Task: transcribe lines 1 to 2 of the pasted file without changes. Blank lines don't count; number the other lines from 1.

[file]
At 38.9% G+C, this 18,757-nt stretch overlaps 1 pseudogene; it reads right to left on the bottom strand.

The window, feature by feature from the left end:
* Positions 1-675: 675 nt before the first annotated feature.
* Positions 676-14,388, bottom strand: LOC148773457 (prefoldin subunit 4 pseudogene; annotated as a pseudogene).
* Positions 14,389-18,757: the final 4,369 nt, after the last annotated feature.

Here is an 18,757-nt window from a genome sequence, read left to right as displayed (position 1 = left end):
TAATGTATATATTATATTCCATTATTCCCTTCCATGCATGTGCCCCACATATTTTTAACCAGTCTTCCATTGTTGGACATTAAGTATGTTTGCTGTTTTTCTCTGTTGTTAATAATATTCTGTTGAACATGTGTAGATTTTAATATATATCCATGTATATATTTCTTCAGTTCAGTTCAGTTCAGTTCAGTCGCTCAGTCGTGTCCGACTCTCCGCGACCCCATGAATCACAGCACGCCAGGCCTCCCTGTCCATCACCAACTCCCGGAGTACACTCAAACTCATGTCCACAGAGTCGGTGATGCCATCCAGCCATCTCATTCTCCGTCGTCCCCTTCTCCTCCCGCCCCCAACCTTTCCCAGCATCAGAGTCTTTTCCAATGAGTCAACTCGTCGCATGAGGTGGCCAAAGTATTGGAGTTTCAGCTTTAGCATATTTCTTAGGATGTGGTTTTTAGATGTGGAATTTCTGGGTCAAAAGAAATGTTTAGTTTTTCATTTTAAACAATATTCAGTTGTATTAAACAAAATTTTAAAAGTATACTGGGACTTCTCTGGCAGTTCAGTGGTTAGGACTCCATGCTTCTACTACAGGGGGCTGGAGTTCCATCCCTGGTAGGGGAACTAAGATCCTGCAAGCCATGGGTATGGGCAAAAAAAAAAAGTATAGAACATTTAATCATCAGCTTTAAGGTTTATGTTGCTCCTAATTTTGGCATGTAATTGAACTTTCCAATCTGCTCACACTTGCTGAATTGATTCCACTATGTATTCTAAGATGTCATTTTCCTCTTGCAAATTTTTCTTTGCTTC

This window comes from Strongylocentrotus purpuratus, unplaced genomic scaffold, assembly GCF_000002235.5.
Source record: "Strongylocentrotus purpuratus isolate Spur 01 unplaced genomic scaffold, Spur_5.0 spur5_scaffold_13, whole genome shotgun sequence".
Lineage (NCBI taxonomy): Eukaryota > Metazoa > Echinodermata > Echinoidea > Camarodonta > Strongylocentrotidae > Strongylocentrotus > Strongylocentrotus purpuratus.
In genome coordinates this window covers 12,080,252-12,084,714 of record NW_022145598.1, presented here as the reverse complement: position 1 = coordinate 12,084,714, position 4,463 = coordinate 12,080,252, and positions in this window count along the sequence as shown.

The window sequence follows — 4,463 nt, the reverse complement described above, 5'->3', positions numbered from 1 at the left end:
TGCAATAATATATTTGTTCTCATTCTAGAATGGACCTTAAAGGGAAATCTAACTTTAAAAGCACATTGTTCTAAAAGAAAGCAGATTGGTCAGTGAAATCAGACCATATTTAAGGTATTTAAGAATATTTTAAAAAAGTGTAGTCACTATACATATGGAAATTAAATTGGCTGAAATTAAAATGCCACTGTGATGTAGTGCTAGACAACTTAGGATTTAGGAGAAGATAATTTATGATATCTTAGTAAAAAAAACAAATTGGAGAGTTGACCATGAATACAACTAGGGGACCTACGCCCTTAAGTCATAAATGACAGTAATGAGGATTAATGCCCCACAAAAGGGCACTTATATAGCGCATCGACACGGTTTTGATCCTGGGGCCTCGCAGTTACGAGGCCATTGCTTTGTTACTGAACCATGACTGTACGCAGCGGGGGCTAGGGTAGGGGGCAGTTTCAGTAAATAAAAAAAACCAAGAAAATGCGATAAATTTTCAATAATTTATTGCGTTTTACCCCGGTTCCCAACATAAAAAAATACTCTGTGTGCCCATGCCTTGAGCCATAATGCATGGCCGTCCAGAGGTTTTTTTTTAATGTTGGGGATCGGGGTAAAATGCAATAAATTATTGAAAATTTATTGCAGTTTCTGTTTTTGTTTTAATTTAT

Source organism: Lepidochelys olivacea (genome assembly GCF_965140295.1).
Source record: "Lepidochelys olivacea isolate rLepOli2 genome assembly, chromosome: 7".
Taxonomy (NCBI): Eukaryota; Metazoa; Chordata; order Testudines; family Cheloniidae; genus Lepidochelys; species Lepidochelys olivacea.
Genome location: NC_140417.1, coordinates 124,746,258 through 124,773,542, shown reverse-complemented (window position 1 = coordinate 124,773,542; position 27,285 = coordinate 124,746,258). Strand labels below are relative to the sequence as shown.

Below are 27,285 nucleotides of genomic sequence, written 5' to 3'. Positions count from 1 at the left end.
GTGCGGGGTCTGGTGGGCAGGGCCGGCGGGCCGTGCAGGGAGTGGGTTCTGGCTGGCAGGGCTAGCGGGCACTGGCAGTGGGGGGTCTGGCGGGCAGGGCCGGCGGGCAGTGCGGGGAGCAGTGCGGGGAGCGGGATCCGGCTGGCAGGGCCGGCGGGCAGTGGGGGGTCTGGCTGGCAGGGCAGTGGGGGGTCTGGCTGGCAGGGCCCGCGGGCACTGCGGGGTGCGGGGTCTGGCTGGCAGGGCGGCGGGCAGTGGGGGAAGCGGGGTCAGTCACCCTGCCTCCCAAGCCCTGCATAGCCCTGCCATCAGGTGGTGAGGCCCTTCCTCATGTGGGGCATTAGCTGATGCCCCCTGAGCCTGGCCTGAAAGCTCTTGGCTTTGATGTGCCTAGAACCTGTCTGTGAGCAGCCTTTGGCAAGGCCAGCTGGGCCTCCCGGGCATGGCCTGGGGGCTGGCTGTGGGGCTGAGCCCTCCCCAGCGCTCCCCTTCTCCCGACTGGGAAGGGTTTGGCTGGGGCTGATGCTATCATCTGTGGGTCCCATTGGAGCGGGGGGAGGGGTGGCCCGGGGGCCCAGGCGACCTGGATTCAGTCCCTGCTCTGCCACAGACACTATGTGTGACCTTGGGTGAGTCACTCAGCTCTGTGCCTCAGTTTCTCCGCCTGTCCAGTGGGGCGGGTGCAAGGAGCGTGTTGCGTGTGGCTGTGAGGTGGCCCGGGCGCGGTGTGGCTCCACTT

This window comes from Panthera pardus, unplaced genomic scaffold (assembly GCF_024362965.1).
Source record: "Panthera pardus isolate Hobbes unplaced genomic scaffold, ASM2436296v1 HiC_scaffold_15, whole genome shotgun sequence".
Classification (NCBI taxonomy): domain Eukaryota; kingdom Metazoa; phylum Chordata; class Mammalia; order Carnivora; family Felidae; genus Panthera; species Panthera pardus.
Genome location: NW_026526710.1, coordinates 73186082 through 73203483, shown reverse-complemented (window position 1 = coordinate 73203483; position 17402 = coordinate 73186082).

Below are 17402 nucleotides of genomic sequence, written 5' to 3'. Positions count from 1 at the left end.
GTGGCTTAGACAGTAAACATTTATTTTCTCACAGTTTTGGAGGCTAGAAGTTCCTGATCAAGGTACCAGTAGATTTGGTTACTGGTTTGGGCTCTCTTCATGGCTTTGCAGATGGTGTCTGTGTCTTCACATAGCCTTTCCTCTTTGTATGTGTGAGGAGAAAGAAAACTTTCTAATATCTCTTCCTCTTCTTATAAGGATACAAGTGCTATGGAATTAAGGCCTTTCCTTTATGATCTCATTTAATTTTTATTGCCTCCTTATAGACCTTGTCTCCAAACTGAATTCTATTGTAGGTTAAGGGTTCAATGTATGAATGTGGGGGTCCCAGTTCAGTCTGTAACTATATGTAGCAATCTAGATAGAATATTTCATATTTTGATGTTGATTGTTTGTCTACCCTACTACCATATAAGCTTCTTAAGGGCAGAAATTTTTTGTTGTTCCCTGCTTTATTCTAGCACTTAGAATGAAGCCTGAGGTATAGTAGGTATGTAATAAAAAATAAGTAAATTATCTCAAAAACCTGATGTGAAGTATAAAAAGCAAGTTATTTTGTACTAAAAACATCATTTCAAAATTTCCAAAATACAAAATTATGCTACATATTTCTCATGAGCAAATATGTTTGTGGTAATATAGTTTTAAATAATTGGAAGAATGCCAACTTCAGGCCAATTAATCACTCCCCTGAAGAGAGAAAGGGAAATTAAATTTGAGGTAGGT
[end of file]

At 38.9% G+C, this 18,757-nt stretch overlaps 1 pseudogene; it reads right to left on the bottom strand.

The window, feature by feature from the left end: